A retired judge, he jumped from a 15th storey window, but left no suicide note.
The lawyer who then defended Demjanjuk, Yoram Sheftel, recalled Eiten getting death threats “and maybe he was pushed mentally to commit suicide.”
At Eiten’s funeral, Sheftel had acid thrown in his face, which caused an 18-month trial delay.
Such were the passions about Demjanjuk.
During that time, helped by extraordinary efforts of Demjanjuk’s son-in-law, Ed Nishnic, and investigators, it was discovered – and confirmed – that Demjanjuk was not “Ivan the Terrible,” had not been a guard at Treblinka, and that the “real” Ivan the Terrible (one Ivan Marchenko) had died a natural death in Trieste.
All aging Ukrainians tend to look alike, and Demjanjuk was mistakenly identified and wrongly accused.
To it’s great credit, the Israeli supreme court reviewed the conviction, assessed the new evidence, and ordered Demjanjuk’s release and return to America.
Otherwise, a wronged man would have been executed.
In his resulting book on the case, Defending Ivan the Terrible: The Conspiracy to Convict John Demjanjuk, Sheftel blames two former OSI directors, Allan Ryan and Neal Sher, for “the worst coverup in concealing evidence in a major case taken by an American public prosecutor in modern history and the Second World War.”
Back in America, Demjanjuk’s citizenship was reinstated in 1998 – to be revoked again in 2004, when the OSI determined he’d been a guard at Sobibor.
He was deported to Germany as a “stateless” citizen.
A U.S. appeal court authorized an investigation of “prosecutorial abuses” in the Demjanjuk case, and found the OSI had “acted with reckless disregard of the truth,” and had carried out “proprietorial misconduct that constituted a fraud on the court.”
Sher was disbarred in 2002.
None of this benefitted Demjanjuk.
The OSI justified its stand by saying that if Demjanjuk was wrongly accused of being a guard at one camp, he was certainly a guard at another camp, so his guilt was undeniable.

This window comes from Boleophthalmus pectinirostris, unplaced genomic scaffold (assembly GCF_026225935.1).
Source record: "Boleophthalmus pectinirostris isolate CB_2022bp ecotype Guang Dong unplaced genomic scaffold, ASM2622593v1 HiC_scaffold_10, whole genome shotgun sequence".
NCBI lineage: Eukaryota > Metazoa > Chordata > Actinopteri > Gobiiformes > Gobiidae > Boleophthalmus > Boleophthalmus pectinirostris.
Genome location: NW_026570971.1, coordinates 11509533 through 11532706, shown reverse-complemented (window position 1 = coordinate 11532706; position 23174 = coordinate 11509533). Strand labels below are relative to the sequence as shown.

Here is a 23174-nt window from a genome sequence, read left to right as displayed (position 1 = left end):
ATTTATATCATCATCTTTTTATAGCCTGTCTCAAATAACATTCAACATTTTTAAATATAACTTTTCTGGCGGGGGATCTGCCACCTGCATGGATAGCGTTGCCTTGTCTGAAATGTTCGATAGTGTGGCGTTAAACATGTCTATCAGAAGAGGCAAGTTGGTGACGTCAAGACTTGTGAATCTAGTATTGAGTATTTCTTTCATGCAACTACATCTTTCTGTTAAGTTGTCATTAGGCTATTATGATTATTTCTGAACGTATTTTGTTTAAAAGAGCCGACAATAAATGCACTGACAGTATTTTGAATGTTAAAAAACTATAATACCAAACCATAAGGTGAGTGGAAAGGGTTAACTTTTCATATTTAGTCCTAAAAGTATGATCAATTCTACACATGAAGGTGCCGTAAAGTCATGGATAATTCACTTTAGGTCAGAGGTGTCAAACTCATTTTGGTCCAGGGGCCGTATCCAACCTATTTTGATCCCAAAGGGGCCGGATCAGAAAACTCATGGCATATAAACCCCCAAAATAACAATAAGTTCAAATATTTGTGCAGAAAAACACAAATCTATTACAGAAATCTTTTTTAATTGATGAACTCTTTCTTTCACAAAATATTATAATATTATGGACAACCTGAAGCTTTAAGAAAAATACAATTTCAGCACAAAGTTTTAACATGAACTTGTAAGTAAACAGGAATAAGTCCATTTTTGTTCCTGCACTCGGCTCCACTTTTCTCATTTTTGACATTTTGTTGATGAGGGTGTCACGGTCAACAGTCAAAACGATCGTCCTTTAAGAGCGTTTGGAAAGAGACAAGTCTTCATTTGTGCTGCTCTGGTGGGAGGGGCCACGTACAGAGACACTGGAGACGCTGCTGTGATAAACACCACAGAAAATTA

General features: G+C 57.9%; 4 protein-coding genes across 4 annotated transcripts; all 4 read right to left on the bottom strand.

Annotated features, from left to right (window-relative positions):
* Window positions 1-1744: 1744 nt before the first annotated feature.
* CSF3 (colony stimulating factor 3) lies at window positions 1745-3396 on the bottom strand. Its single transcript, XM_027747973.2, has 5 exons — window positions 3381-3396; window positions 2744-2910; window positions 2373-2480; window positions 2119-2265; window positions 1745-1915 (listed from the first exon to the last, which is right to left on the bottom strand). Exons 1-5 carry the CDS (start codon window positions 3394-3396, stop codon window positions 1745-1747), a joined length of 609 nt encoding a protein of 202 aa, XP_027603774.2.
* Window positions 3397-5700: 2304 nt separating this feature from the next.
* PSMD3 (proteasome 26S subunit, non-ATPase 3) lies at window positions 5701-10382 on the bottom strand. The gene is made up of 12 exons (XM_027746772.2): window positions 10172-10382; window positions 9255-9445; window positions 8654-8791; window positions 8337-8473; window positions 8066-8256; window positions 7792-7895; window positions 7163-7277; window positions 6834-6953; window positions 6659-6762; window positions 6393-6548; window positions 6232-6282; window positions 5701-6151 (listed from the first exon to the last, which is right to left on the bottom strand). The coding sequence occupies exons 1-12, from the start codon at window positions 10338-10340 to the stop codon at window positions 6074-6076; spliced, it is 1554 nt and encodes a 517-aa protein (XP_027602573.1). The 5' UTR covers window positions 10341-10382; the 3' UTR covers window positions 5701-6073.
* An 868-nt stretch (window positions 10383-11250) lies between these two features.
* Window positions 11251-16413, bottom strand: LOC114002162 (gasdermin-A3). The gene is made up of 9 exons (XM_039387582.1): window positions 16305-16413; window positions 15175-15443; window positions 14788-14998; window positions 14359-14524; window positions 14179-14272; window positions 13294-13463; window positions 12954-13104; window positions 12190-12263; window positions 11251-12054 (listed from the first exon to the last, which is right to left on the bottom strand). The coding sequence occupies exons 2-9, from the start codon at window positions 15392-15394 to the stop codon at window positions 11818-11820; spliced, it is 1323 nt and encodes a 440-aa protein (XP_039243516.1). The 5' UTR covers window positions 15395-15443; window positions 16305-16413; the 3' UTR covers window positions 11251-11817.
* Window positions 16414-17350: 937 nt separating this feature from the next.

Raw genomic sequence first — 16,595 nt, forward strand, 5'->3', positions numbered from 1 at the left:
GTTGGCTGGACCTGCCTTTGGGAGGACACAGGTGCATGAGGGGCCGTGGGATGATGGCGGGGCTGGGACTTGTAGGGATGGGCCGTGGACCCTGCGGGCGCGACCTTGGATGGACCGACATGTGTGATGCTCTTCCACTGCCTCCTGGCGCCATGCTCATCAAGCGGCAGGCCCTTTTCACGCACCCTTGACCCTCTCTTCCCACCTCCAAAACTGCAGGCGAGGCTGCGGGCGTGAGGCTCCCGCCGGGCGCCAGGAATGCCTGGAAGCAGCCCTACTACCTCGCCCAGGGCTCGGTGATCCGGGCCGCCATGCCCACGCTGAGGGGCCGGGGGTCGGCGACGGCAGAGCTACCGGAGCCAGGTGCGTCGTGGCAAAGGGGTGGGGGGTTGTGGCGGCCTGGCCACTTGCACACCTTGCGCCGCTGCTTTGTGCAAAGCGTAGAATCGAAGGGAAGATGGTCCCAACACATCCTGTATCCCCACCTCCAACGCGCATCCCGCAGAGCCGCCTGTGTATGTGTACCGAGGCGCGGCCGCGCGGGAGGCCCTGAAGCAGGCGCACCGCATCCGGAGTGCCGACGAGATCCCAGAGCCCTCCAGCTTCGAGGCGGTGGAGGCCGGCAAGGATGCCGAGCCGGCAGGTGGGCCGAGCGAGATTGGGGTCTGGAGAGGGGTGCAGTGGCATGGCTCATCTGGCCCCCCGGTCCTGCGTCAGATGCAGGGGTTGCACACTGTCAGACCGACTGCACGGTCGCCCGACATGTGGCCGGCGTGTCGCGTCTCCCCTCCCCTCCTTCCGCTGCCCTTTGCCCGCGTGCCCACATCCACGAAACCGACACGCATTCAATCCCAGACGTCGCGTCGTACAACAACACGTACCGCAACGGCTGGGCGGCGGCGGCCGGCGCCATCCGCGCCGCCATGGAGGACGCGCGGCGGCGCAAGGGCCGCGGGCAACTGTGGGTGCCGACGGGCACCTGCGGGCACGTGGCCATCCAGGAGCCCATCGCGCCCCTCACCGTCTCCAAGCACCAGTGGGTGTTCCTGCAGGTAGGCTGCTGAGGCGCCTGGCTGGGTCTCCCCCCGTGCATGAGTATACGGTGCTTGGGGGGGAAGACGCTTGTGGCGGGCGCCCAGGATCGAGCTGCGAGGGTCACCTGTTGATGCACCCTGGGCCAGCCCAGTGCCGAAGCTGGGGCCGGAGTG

Except that there’s no evidence that Demjanjuk ever abused anyone.
As a Ukrainian war prisoner, he’d never have been fully trusted by the Nazis.
There was no evidence he’d committed a specific crime, but the state argued just being there was evidence of guilt – the first time such a legal argument has been used in a German court.
Curiously, higher ranking German officers and guards at Sobibor have been acquitted, making Demjanjuk the lowest ranking guard ever convicted.
After Demjanjuk and the decline of living Nazis, the OSI shifted to seeking war criminals from Bosnia, Serbia, Rwanda, and the like, who may have taken up residence in the U.S.
Last year, the OSI – which never wavered in its determination to “get” Demjanjuk – was merged into something called the human rights and special prosecutions section of the justice department.
It seeks to prosecute cases of genocide, torture, use of child soldiers, and immigration fraud when such perpetrators seek sanctuary in the U.S.
As for Demjanjuk, two possibilities loom: Either his case marks the end of prosecutions of suspect Second World War criminals nearly 70 years ago, or that the hunt will shift to small fry suspects who were ignored in the past.